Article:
First Nations join effort to protect South Okanagan lands

The provincial government has three new partners in its effort to protect what it calls the diverse and unique lands of the South Okanagan.

And it hopes to get the federal government involved again as well.

Environment Minister Mary Polak was in Osoyoos Friday afternoon to announce “planning discussions” with three of the South Okanagan and Similkameen’s First Nations to move forward objectives outlined in a 2015 proposal to protect lands in the region.

“I look forward to continue working with the area First Nations to ensure lands in the South Okanagan are protected,” Ms. Polak said.

“I know the South Okanagan is a unique area that holds a special place for many people, and I am pleased plans are moving forward to protect this beautiful region for future generations.”

A release from the government said the provincial effort has the support and participation of the Osoyoos Indian Band, the Lower Similkameen Indian Band and the Penticton Indian Band — the three Okanagan Nation communities most affected by the proposal.

Chief Clarence Louie, representing the three bands, said First Nations are looking forward to “working through all the issues that are going to be talked about on this special unique piece of the province.”

 

“We welcome the dialogue, we welcome the negotiating table and the many, many meetings that will occur in the upcoming weeks and months on pieces of land that are very important to so many people in the province of British Columbia,” he said.

“We’re willing to be at the table, willing to work through this complicated process and to see where we wind up in the future.”

The August 2015 Intentions Paper — Protected Areas Framework for British Columbia’s South Okanagan — sought public feedback on how to protect land in the South Okanagan facing intense development pressure and increasing population.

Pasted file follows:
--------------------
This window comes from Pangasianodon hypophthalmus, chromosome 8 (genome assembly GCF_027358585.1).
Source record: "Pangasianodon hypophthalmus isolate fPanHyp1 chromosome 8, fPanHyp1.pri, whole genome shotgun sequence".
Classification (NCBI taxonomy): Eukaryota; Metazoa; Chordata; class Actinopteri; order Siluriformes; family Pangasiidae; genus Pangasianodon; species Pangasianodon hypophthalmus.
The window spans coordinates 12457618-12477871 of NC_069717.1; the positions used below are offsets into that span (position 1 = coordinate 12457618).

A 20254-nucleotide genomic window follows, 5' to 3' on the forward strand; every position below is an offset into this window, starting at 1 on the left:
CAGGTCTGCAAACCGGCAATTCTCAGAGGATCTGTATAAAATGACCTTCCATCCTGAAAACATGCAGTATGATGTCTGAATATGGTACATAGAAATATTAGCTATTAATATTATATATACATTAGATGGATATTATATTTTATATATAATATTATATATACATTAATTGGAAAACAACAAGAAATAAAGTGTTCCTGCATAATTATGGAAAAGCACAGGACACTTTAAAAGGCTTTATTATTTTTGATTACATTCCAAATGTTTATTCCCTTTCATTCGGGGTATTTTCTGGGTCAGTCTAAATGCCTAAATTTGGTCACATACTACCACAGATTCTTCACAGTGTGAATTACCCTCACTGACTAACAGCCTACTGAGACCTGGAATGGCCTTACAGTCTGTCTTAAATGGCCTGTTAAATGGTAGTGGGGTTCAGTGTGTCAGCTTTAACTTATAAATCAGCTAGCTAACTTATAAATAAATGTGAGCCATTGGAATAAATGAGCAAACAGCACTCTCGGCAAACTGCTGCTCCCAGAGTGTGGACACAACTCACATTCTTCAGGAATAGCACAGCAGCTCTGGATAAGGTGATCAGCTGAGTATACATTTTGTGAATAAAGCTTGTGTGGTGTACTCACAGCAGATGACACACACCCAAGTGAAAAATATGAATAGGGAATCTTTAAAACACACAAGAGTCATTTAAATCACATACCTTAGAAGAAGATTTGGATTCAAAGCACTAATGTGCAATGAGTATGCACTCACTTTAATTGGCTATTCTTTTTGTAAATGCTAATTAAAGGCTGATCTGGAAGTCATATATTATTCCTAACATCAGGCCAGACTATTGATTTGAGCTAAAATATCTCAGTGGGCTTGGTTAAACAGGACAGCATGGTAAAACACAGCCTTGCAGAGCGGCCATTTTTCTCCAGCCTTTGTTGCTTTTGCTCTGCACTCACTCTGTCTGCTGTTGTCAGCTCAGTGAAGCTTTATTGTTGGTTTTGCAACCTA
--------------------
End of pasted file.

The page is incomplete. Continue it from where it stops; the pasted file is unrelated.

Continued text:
The engagement drew more than 3,400 submissions. Important to those who commented were:

  • Protection of cultural values, cultural sites, and traditional activities by First Nations;
  • The use of the lands for interpretation, education and greater awareness of aboriginal culture;
  • The expansion of tourism, particularly the growth in aboriginal tourism, and to expand tourism opportunities throughout the year;
  • The protection of species at risk, important conservation values, and maintenance of corridors for species migration as a result of climate change;
  • A variety of existing and new recreation opportunities in appropriate locations; and,
  • The protection of ranching and existing grazing tenures.

The Ministry of Environment started talking with the three Okanagan Nation communities about the priorities identified in the plan, which addresses three distinct areas in the region:

  • Area 1 – Portions of the area west of Osoyoos towards the Similkameen River, and south of Hwy. 3 to the U.S. border, including the Osoyoos Desert Centre, the lands around Spotted Lake, and portions of the South Okanagan Grasslands Protected Area sites of East and West Chopaka and South Kilpoola.
  • Area 2 – Portions of the area west of Oliver towards Cawston, and north of Highway 3 to the southerly extent of the White Lake Grasslands Protected Area.
  • Area 3 – Portions of the White Lake basin area south of Okanagan Falls and including areas in the vicinity of Vaseux Lake.

Areas 1 and 3, the Province says, will be the subject of discussion among the Province, the three Okanagan Nation communities and Parks Canada for possible inclusion in a South Okanagan National Park Reserve (NPR).

If a national reserve is not feasible, the  Province is prepared to open discussions with the three Okanagan Nation communities, to protect these areas using the tools under the provincial Park Act.

Area 2 will be targeted for protection as a conservancy under provincial legislation, the Park Act.

The province says a number of factors will be considered when developing the final plan, including Okanagan First Nation values and cultural sites, protection of species at risk, recreational users and protection of ranching and existing grazing tenures.

 

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